Brian Greene, associate professor in the department of biology, consistently receives outstanding evaluations from students across the range of courses that he teaches – including general ecology, conservation biology, animal population methods and herpetology.  Brian also mentors students in his lab – last year seven graduate students and two undergraduate students.  His students were co-authors on four conference presentations (2 state and 2 international). He also serves as advisor for 58 biology majors.

Raj Jutla, professor in the department of geography, geology and planning taught courses from 100 level to graduate level – understanding cities, geography of south Asia, history and introduction to planning, communication techniques in planning and site planning and design.  He completed the assessment report for planning 100 this past year and supervised five undergraduate students conducting independent research projects.  Raj also plans appropriate field trips for his classes.

Laszlo Kovacs, professor in the department of biology, revised BIO235, Genetics, in the past year and has also developed a new course called Genome Biology.  He also wrote the laboratory manual for genetics.  Laszlo is currently working with 2 graduate students and 4 undergraduate students in his research lab. Laszlo serves as advisor for 34 biology students.

Mark Rogers, associate professor in the department of mathematics, has taught a variety of courses over the last five years to include MTH138 (pre-calculus), MTH181 (trigonometry), MTH 261 (Calculus I), MTH532 (introduction to abstract algebra), MTH533 (linear algebra), and MTH732 (Abstract Algebra II).  Mark receives outstanding evaluations for each course and every semester he writes new lecture notes making his approach to classes fresh every time he teaches it.  Last year Mark’s graduate student successfully defended his thesis.

Matt Siebert, assistant professor in the department of chemistry, has taught organic chemistry courses for the past several years.  He has enhanced the classes with supplemental “chemistry lectures on demand” – videos which were funded by an internal FCTL grant.  These videos allow students to revisit difficult concepts and study at their own pace.  Matt developed an intersession course “preparing for organic chemistry” that has been quite popular and he has submitted a manuscript to the Journal of Chemical Education highlighting the student success outcomes of the course.  He advises all chemistry undergraduate students who have declared pre-pharmacy.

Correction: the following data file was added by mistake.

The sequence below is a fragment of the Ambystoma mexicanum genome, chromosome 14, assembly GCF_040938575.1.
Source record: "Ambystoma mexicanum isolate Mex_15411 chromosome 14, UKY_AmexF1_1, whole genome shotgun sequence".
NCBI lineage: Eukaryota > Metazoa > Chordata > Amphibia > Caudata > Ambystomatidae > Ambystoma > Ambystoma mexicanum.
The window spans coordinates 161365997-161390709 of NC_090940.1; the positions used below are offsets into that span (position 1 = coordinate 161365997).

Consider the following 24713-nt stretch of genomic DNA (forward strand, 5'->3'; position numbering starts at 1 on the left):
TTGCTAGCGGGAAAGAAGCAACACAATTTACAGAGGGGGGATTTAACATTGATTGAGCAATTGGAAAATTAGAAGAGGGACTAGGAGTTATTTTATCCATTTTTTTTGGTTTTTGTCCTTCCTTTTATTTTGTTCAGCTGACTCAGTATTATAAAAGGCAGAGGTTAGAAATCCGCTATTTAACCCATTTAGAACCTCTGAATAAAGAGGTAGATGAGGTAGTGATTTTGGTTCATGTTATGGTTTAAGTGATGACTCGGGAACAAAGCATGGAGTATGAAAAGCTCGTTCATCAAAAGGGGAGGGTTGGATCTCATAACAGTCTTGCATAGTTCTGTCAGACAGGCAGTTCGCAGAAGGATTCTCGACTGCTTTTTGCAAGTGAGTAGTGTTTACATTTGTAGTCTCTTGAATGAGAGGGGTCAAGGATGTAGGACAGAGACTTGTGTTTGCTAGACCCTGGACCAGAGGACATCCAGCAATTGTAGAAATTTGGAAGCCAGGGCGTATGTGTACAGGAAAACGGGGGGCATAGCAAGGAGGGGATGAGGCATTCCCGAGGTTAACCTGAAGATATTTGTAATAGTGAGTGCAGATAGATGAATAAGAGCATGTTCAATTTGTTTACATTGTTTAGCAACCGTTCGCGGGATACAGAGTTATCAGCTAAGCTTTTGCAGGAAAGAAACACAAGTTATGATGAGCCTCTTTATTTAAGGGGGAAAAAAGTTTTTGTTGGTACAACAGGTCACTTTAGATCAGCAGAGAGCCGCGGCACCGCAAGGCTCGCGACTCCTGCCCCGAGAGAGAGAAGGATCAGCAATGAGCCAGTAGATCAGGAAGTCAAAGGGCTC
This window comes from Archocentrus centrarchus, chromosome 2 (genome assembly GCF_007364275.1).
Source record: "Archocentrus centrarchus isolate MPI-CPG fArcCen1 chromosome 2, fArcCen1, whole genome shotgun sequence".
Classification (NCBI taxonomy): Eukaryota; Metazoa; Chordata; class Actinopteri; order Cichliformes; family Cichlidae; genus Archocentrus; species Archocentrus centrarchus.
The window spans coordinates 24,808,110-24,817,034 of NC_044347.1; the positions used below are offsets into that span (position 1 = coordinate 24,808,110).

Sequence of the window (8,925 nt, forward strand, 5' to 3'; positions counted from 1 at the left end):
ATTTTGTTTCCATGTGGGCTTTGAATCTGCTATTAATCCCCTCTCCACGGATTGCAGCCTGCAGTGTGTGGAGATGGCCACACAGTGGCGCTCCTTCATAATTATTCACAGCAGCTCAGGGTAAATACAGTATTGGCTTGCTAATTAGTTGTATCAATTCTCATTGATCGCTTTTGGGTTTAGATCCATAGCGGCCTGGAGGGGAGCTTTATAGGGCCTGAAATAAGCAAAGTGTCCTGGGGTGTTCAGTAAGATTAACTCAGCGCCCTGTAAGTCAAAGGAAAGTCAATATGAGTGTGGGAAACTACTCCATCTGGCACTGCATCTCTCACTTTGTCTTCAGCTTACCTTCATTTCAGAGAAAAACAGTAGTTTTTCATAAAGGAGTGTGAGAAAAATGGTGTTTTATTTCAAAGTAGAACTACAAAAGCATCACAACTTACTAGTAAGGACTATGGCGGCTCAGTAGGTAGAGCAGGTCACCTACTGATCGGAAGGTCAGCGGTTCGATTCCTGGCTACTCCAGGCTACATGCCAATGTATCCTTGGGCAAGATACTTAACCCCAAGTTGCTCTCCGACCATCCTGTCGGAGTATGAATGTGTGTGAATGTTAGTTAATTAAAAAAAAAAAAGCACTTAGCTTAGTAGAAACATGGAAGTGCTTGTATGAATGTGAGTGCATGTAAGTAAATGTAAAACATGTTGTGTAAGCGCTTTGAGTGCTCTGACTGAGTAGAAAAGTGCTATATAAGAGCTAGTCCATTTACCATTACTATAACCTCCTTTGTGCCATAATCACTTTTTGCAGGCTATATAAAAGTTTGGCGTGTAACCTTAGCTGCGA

CNAS Student Nominated Awards for Faculty/Staff Excellence

Fourteen faculty were nominated by students for this award and the nominees included Tina Hopper (BIO), Janice Greene (BIO), Erica Cox (BIO), Paul Schweiger (BIO), Paul Durham (BIO), La Toya Kissoon-Charles (BIO), Eric Bosch (CHM), Erich Steinle (CHM), Katie Fichter (CHM), Ken Vollmar (CSC), Raj Jutla (GGP), Yungchen Cheng (MTH), Les Reid (MTH) and Jorge Rebaza (MTH).  In the words of the students, these faculty/staff truly understand the power of knowledge and they are always willing to help.  They provide a learning environment where every student has the potential to succeed.   One student also said that the nominee was the most effective teacher that he had ever had!  The students chose four award winners this year.

  • Yungchen Cheng, MTH  – For showing exemplary dedication to students that needed more help past office hours.
  • Jorge Rebaza – For going above and beyond his duties as a professor.
  • Ken Vollmar – For encouraging non-traditional students to pursue a college degree regardless of the circumstances surrounding their decision.   
  • Eric Bosch – For having a positive and influential impact on students and for showing unequaled passion in chemistry.

 Atwood Research and Teaching Award

The Atwood Research and Teaching Award was endowed by Dr. Jerry Atwood a 1964 graduate of MSU and now an internationally known chemist.  He started his career at University of Alabama in 1967 but was the department head at University of Missouri-Columbia from 1994 to 2016.  In addition, he was appointed a Curators Professor starting in 1999.  The award winner receives a certificate and $1500 to be spent over the next year on students, research supplies, summer salary or travel.